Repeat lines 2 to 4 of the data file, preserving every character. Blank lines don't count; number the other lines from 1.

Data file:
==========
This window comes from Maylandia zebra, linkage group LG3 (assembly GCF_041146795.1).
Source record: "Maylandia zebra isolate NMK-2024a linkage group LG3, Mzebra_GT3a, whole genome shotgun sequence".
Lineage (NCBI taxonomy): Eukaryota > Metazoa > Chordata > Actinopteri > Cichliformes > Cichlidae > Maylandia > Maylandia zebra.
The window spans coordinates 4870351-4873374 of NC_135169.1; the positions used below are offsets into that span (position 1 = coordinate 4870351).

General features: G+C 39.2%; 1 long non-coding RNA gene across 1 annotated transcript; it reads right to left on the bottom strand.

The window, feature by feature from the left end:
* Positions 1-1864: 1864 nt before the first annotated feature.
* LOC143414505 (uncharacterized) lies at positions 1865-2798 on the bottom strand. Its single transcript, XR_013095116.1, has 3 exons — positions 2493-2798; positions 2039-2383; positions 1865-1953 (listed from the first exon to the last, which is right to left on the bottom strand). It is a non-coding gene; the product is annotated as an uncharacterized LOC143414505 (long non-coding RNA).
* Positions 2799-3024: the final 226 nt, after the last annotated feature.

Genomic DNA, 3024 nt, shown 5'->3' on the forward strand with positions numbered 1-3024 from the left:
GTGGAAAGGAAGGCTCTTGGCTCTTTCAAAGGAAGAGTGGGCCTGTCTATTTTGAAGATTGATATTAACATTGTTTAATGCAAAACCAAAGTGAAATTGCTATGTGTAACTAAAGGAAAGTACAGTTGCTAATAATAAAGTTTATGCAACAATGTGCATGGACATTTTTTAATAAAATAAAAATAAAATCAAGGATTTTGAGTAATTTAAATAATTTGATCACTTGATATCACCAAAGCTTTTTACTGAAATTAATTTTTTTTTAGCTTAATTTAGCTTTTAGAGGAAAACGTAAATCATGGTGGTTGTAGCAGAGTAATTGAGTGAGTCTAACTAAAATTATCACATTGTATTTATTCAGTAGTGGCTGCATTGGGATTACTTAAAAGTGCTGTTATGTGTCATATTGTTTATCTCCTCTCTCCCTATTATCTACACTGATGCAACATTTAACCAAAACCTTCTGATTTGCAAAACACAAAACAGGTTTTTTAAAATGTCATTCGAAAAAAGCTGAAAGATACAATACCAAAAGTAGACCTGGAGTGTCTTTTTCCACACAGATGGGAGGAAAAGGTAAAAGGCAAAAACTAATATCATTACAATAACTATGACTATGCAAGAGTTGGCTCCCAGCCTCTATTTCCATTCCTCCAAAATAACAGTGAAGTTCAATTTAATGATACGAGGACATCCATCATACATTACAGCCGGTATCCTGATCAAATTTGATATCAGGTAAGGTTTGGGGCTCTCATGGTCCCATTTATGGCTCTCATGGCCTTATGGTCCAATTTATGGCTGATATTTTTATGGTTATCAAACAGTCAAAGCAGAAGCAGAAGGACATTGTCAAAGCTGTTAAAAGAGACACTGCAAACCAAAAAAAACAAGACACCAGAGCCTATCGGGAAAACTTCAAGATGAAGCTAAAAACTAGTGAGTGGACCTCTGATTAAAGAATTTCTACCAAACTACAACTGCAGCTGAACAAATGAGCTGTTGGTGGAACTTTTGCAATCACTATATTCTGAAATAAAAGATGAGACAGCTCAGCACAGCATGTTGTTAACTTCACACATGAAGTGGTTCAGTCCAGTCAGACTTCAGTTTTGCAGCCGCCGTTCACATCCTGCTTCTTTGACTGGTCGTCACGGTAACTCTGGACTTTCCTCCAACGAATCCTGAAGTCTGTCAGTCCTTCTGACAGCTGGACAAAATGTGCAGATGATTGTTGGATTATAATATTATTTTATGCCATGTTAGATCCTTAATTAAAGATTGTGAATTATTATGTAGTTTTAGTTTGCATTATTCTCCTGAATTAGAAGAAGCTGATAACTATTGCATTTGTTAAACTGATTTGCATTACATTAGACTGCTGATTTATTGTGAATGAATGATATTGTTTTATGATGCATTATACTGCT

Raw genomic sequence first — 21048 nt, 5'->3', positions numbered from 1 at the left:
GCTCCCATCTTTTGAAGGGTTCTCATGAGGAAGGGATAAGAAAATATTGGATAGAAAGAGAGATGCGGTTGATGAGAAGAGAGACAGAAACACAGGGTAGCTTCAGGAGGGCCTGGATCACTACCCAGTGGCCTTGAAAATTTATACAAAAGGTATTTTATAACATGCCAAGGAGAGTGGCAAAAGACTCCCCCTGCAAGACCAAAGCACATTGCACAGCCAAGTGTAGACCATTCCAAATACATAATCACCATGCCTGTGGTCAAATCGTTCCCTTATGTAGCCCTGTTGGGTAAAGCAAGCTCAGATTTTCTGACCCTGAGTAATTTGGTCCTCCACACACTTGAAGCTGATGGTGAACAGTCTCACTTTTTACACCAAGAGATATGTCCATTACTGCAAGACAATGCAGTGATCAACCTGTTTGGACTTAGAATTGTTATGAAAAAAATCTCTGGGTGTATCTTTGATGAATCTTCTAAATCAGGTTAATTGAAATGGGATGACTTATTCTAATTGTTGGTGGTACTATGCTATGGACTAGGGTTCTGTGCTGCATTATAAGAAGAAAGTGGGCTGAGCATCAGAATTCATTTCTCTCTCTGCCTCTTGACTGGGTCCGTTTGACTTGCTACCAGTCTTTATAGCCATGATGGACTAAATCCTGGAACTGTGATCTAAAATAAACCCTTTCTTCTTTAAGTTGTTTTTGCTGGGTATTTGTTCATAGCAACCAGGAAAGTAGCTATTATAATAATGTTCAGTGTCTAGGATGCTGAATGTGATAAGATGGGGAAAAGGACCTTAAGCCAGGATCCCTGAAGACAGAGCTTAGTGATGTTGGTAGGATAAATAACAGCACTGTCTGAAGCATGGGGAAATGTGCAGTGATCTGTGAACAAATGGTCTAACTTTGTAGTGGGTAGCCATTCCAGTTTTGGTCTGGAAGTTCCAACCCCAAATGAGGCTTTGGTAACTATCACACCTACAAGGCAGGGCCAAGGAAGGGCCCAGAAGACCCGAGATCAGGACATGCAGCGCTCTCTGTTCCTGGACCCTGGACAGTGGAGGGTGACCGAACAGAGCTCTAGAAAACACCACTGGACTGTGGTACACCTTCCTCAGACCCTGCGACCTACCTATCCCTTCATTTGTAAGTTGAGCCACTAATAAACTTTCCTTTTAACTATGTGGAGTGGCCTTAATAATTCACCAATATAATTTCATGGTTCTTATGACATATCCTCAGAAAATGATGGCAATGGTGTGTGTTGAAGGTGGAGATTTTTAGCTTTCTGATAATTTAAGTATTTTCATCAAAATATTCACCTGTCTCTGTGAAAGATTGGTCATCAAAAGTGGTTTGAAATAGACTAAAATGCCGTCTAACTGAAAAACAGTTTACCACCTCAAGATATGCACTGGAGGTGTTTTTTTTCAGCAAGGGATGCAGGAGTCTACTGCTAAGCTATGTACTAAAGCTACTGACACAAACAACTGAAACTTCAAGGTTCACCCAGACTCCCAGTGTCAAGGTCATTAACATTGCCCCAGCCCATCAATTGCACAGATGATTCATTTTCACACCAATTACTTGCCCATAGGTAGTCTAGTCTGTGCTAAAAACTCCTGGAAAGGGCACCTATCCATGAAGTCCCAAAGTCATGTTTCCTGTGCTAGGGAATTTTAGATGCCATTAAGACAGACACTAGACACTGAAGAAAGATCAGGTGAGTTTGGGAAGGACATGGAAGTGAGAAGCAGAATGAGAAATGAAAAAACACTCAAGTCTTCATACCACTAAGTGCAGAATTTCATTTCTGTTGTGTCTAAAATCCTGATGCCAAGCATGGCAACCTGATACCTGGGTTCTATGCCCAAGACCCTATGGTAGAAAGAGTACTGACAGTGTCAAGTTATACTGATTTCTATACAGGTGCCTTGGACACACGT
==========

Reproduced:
Source record: "Maylandia zebra isolate NMK-2024a linkage group LG3, Mzebra_GT3a, whole genome shotgun sequence".
Lineage (NCBI taxonomy): Eukaryota > Metazoa > Chordata > Actinopteri > Cichliformes > Cichlidae > Maylandia > Maylandia zebra.
The window spans coordinates 4870351-4873374 of NC_135169.1; the positions used below are offsets into that span (position 1 = coordinate 4870351).